Therefore, federal courts are given discretion to decide whether to admit or exclude evidence of arbitral proceedings, keeping in mind that Congress intended that Sec. 1983 claims be resolved judicially as fully as possible. See id. at 292 n. 13, 104 S.Ct. at 108 n. 13. Given the Court's directions in McDonald, there were substantial reasons to exclude evidence of the so-called "name-clearing hearing." Moreover, the hearing occurred some 21 months after Palmer's termination,12 offering only a severely impaired remedy to Palmer. The hearing offered was not "granted at a meaningful time and in a meaningful manner." Armstrong v. Manzo, 380 U.S. 545, 552, 85 S.Ct. 1187, 1191, 14 L.Ed.2d 62 (1965). We find no error in the exclusion of evidence of the hearing.



We turn to the challenge to the size of the damage award which the defendant city attacks as unsupported by the evidence and excessive.


We review the trial court's decision regarding remittitur for an allegedly excessive damages award for an abuse of discretion. See Durtsche v. American Colloid Co., 958 F.2d 1007, 1011 (10th Cir.1992); Royal College Shop, Inc. v. Northern Ins. Co. of N.Y., 895 F.2d 670, 677 (10th Cir.1990). A trial judge should not order a remittitur or a new trial when the size of the verdict turns upon conflicting evidence and the credibility of witnesses. See Farber v. Massillon Bd. of Educ., 917 F.2d 1391, 1395 (6th Cir.1990), cert. denied, 498 U.S. 1082, 111 S.Ct. 952, 112 L.Ed.2d 1041 (1991), and cert. denied, 501 U.S. 1230, 111 S.Ct. 2851, 115 L.Ed.2d 1019 (1991). The jury's award will be considered inviolate so long as it is not "so excessive as to shock the judicial conscience and to raise an irresistible inference that passion, prejudice, corruption or other improper cause invaded the trial." Specht v. Jensen, 832 F.2d 1516, 1528 (10th Cir.1987), reh'g en banc granted in part on other grounds, 837 F.2d 940, and remanded on reh'g on other grounds, 853 F.2d 805 (1988) (en banc), and cert. denied, 488 U.S. 1008, 109 S.Ct. 792, 102 L.Ed.2d 783 (1989).


Nothing about the award of damages here suggests that the jury acted improperly in making the award. Palmer told the city council that he had 15 honorable years in law enforcement, II App. at 389, and that transcript was in evidence at the federal trial. The jury deliberated for two days and returned a verdict for an amount less than that requested by Palmer and calculated by his expert. See Pl.Ex. 29, Supp.App. at 62-67. Palmer testified that he was forced to work in various jobs with much lower compensation. Supp.App. at 187-192. Moreover, the distribution of damages is explainable; the jury could properly have found that Adair's actions were much less a cause of injury to Palmer's liberty interest than the later actions taken by the city council and the mayor. II App. at 419-420. Viewed in that way, the apportionment of $1 of damages against Adair and $253,188 against the city is understandable.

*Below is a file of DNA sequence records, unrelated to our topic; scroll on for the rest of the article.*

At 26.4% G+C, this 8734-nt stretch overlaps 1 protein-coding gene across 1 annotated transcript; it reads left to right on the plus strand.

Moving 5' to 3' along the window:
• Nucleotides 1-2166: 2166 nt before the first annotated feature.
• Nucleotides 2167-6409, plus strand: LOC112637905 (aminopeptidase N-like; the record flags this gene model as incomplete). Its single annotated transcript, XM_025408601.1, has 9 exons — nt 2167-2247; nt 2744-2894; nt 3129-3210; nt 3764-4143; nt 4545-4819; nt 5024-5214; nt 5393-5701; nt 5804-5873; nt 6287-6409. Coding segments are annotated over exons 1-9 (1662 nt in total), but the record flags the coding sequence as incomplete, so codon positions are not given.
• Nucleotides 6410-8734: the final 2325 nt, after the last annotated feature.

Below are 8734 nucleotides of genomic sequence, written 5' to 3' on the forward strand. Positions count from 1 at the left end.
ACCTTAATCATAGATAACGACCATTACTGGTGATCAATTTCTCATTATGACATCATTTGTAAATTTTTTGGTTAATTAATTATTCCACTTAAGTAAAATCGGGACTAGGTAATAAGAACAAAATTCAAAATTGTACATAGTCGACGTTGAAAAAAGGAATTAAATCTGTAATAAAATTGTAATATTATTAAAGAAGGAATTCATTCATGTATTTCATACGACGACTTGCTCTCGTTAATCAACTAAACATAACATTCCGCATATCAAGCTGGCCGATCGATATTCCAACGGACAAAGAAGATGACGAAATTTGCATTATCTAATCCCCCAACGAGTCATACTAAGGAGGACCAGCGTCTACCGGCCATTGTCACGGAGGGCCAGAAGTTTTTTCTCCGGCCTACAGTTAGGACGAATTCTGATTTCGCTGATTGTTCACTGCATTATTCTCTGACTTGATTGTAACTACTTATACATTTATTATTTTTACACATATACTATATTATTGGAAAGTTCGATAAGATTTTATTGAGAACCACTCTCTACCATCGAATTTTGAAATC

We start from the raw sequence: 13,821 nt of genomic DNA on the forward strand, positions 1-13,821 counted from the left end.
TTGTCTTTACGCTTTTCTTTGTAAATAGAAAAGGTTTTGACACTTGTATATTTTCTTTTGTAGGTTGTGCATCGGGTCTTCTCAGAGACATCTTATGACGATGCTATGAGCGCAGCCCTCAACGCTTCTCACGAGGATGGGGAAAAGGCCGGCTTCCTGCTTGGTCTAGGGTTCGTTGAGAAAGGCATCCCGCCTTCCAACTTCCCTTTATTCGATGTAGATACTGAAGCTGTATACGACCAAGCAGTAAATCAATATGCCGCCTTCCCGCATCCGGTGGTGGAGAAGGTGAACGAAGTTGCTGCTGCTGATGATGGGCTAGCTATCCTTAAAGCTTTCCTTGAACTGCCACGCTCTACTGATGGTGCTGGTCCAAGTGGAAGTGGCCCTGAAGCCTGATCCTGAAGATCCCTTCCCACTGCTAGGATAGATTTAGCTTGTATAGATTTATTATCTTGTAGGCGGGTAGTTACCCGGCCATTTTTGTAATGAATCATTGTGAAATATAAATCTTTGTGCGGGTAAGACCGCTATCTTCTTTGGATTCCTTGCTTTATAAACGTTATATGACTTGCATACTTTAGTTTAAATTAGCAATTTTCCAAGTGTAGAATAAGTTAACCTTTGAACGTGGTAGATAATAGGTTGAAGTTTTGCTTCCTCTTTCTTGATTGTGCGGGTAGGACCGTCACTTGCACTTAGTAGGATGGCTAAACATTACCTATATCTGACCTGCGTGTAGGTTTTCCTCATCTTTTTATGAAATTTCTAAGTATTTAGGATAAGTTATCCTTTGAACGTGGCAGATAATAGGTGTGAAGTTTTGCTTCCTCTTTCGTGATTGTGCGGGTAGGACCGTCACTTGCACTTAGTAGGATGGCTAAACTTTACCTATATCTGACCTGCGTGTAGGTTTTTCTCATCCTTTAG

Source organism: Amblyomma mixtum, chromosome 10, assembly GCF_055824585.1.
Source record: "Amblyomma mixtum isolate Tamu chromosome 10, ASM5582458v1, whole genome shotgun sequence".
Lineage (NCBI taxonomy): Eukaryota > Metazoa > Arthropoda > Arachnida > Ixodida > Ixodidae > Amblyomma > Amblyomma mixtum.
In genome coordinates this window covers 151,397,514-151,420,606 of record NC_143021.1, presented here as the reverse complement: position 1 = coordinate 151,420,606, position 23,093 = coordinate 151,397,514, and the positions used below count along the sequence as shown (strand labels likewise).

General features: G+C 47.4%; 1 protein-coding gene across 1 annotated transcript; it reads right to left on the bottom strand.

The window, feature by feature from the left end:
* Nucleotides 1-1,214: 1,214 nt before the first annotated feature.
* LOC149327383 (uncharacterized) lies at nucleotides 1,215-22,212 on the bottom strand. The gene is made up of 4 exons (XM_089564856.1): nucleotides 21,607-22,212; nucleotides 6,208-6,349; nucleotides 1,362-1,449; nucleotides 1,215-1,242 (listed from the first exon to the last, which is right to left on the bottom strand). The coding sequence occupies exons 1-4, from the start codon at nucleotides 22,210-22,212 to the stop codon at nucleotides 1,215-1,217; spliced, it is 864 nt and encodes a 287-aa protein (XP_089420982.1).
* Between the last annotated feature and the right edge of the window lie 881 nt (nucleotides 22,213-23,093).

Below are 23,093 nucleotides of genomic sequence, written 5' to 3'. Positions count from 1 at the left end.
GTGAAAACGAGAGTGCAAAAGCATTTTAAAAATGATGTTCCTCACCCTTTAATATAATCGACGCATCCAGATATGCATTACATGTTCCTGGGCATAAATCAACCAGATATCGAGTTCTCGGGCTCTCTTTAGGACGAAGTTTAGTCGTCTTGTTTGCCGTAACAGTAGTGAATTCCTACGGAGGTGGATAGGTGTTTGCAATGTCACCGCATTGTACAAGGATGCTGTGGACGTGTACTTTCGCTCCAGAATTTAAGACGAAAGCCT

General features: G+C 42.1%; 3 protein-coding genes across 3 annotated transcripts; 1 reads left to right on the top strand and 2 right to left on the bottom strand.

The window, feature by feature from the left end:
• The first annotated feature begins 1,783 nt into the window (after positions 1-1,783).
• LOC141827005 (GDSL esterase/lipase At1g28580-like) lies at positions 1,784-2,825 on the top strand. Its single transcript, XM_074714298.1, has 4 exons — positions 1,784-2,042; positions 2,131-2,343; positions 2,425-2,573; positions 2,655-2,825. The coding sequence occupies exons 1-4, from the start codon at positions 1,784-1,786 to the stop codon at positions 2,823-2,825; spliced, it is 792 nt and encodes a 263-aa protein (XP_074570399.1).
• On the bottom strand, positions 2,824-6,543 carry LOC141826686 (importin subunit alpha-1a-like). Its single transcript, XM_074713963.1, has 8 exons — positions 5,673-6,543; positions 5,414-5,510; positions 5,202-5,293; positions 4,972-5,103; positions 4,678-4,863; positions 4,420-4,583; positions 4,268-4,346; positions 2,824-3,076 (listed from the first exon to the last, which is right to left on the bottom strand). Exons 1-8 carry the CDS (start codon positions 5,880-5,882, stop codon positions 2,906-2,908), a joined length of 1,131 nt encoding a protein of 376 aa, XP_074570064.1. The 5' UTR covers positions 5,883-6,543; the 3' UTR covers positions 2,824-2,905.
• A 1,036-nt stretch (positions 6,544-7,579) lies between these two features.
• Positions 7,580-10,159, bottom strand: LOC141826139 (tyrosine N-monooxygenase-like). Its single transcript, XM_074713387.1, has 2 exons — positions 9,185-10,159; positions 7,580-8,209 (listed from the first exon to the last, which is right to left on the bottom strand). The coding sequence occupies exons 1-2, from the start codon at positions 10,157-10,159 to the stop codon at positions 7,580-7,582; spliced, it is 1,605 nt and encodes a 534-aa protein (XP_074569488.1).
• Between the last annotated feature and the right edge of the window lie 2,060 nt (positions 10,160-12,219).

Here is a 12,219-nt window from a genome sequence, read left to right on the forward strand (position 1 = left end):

We are not persuaded that any error was shown in the trial judge's denial of a new trial or remittitur respecting damages.



Palmer has requested an award of his costs and attorneys' fees incurred in responding to this appeal under 42 U.S.C. Sec. 1988 (1988).


Plaintiffs who prevail at trial in Sec. 1983 suits and successfully defend those judgments on appeal are entitled to recover attorneys' fees incurred in their appeals. See Asbury v. Brougham, 866 F.2d 1276, 1283 (10th Cir.1989). We thus remand the case to the district court for an assessment of the proper amount of attorneys' fees for this appeal and interest, which may be awarded. See Romberg v. Nichols, 970 F.2d 512, 524-25 (9th Cir.1992), cert. granted, judgment vacated and case remanded on other grounds, --- U.S. ----, 113 S.Ct. 1038, 122 L.Ed.2d 348 (1993). With respect to costs on appeal, Palmer may file with the Clerk of this court a bill of costs in accordance with the rules. An award will be considered based on that bill and any objections by the defendants thereto. See Asbury, supra.


Accordingly, the judgment is AFFIRMED and the case is REMANDED to the district court for an award of attorneys' fees on appeal and for the completion of the award of fees and costs below, including those for post-trial proceedings that may not have been allowed earlier.